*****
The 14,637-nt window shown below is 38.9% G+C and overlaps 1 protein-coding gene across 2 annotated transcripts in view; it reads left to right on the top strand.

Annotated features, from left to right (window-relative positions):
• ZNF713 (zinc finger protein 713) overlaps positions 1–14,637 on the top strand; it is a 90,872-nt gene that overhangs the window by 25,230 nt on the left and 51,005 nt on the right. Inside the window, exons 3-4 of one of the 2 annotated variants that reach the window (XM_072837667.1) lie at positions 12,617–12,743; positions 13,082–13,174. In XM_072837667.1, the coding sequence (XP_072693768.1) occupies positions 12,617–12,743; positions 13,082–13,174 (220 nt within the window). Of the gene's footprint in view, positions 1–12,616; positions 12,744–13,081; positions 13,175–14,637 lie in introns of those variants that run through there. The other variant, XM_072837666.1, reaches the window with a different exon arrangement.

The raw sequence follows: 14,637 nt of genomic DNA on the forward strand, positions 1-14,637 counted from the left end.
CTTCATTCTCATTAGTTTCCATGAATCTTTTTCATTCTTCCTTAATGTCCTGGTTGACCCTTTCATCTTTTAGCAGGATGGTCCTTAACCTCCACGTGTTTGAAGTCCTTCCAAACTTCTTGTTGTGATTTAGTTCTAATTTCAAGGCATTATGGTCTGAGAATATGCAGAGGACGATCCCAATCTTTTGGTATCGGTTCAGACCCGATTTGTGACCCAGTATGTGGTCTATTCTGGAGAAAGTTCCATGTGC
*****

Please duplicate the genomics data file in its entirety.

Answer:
The 14,637-nt window shown below is 38.9% G+C and overlaps 1 protein-coding gene across 2 annotated transcripts in view; it reads left to right on the top strand.

Annotated features, from left to right (window-relative positions):
• ZNF713 (zinc finger protein 713) overlaps positions 1–14,637 on the top strand; it is a 90,872-nt gene that overhangs the window by 25,230 nt on the left and 51,005 nt on the right. Inside the window, exons 3-4 of one of the 2 annotated variants that reach the window (XM_072837667.1) lie at positions 12,617–12,743; positions 13,082–13,174. In XM_072837667.1, the coding sequence (XP_072693768.1) occupies positions 12,617–12,743; positions 13,082–13,174 (220 nt within the window). Of the gene's footprint in view, positions 1–12,616; positions 12,744–13,081; positions 13,175–14,637 lie in introns of those variants that run through there. The other variant, XM_072837666.1, reaches the window with a different exon arrangement.

The raw sequence follows: 14,637 nt of genomic DNA on the forward strand, positions 1-14,637 counted from the left end.
CTTCATTCTCATTAGTTTCCATGAATCTTTTTCATTCTTCCTTAATGTCCTGGTTGACCCTTTCATCTTTTAGCAGGATGGTCCTTAACCTCCACGTGTTTGAAGTCCTTCCAAACTTCTTGTTGTGATTTAGTTCTAATTTCAAGGCATTATGGTCTGAGAATATGCAGAGGACGATCCCAATCTTTTGGTATCGGTTCAGACCCGATTTGTGACCCAGTATGTGGTCTATTCTGGAGAAAGTTCCATGTGC